Here is the Story From (Today's) (Yesterday's) Casper Star-Tribune
By BRODIE FARQUHAR Star-Tribune staff writer
Two conservation groups filed a lawsuit last Thursday in U.S. District Court in the District of Columbia against top officials of the Bureau of Land Management (BLM) -- objecting to a unique settlement in favor of a Thermopolis-area rancher.
Western Watersheds Project of Hailey, Idaho and American Lands Alliance of Washington, D.C., filed suit last week alleging unlawful actions and failures of action by the top leadership of the BLM, "who have overridden the scientific and professional judgment of BLM staff in order to favor a wealthy and politically powerful rancher, Harvey Frank Robbins, granting him grazing privileges and preferences in violation of the nation's laws and regulations governing public lands grazing."
The lawsuit is not aimed at Robbins, only his settlement with the BLM and the BLM officials who authorized the settlement: allegedly Kathleen Clarke, director of the bureau and Francis Cherry, her deputy director. The settlement, achieved after years of lawsuits and counter lawsuits between Robbins and the BLM, stayed all regulatory action against Robbins, even though grazing violations have allegedly continued.
"I understand the BLM is conducting its own internal investigation," said Laird Lucas, an attorney for Advocates for the West, a Boise-based, nonprofit, conservation law firm. "We're hoping this will prod the BLM into a settlement." Lucas and associate Lauren Rule have teamed up with Jonathan Lovvorn of Meyer & Glitzenstein in Washington, D.C.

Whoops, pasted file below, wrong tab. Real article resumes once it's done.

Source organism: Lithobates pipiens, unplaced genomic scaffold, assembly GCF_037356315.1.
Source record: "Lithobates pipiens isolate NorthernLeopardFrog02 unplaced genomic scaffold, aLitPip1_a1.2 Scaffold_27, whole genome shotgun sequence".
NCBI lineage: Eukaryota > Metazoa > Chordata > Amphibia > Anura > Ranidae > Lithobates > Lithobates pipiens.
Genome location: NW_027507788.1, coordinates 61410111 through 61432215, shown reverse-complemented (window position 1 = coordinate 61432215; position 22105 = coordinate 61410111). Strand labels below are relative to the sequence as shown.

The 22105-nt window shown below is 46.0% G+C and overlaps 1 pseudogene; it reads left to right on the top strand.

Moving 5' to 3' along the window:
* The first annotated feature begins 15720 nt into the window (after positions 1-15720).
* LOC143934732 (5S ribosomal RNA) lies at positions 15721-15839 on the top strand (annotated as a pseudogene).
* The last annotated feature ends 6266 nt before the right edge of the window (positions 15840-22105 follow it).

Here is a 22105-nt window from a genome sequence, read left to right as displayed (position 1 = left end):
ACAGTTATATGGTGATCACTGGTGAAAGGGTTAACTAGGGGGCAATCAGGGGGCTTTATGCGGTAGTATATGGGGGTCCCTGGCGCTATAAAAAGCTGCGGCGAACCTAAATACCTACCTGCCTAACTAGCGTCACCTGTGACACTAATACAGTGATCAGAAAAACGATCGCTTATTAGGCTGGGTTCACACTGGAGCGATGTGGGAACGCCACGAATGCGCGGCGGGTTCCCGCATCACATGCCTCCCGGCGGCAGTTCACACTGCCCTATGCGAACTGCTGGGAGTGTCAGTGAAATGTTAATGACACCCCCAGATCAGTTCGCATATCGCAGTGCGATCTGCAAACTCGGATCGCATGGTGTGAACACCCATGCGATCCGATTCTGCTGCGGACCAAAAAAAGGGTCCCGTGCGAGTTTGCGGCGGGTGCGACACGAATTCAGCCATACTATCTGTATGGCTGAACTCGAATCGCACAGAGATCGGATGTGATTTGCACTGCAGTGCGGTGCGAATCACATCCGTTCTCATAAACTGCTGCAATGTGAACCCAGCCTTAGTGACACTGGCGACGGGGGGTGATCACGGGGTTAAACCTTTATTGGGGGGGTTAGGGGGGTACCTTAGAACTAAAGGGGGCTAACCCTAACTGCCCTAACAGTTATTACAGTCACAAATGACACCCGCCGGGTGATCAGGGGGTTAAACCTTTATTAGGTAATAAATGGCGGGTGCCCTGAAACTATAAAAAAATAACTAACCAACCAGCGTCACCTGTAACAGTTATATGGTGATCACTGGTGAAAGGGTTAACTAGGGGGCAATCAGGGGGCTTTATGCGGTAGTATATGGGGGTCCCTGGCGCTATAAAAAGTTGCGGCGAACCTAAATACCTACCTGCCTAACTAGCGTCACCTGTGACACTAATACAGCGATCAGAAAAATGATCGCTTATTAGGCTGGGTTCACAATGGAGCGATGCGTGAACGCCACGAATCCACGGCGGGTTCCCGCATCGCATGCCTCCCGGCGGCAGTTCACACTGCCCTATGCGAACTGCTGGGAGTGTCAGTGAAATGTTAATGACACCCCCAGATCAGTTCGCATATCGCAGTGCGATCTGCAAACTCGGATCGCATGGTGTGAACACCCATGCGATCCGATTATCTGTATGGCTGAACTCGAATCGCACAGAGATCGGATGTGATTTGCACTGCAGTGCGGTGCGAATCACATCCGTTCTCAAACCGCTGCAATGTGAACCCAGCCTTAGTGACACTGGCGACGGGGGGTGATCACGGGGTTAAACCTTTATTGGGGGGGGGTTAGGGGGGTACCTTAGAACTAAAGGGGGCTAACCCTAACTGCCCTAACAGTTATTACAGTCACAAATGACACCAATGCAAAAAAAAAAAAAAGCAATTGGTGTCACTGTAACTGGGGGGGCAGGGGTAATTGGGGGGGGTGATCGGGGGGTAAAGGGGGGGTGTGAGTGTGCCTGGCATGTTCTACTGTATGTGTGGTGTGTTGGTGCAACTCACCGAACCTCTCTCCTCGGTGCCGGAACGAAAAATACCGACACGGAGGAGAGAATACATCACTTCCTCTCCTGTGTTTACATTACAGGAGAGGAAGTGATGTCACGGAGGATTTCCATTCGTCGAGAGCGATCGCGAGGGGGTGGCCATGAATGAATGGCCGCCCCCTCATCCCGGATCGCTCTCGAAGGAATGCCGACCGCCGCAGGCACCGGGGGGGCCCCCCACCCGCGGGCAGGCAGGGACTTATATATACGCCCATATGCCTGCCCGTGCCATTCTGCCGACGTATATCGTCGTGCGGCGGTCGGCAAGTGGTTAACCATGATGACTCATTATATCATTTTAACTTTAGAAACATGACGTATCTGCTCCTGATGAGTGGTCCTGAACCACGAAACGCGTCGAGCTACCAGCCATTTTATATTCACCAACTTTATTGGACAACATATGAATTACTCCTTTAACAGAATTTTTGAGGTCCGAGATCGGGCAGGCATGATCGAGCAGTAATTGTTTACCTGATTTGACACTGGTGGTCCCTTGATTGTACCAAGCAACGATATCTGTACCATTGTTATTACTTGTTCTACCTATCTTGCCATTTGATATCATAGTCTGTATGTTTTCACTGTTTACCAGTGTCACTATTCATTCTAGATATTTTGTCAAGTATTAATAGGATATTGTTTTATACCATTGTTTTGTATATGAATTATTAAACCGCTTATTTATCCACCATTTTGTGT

The lawsuit alleges violations of the Federal Land Policy and Management Act, Taylor Grazing Act, and the Code of Federal Regulations, but not the Endangered Species Act. Lucas said he's investigating biologists' statements that grizzly bears inhabit Robbins' ranches and whether a grizzly bear was illegally shot and killed. An ESA complaint that BLM did not consult with the U.S. Fish and Wildlife Service over grizzly bears observed on Robbins' Owl Creek allotments could be filed separately or added as an amendment.
Lucas said the federal government has 60 days to respond. If the case is still ongoing in the spring, Lucas said he may seek injunctive relief. He cited BLM records that indicate BLM pastures leased by Robbins have experienced moderate to severe degradation due to overgrazing and the ongoing drought. "That land really needs a rest," Lucas said. Celia Boddington, spokeswoman for BLM headquarters, said the lawsuit is still under review and the bureau has no comment as yet.
Western Watersheds Project is a nonprofit conservation organization focused on protecting and conserving public lands and natural resources of watersheds in the West. American Lands Alliance is a nonprofit conservation organization that works with grassroots organizations and individuals to protect and preserve desert, forest, and aquatic ecosystems.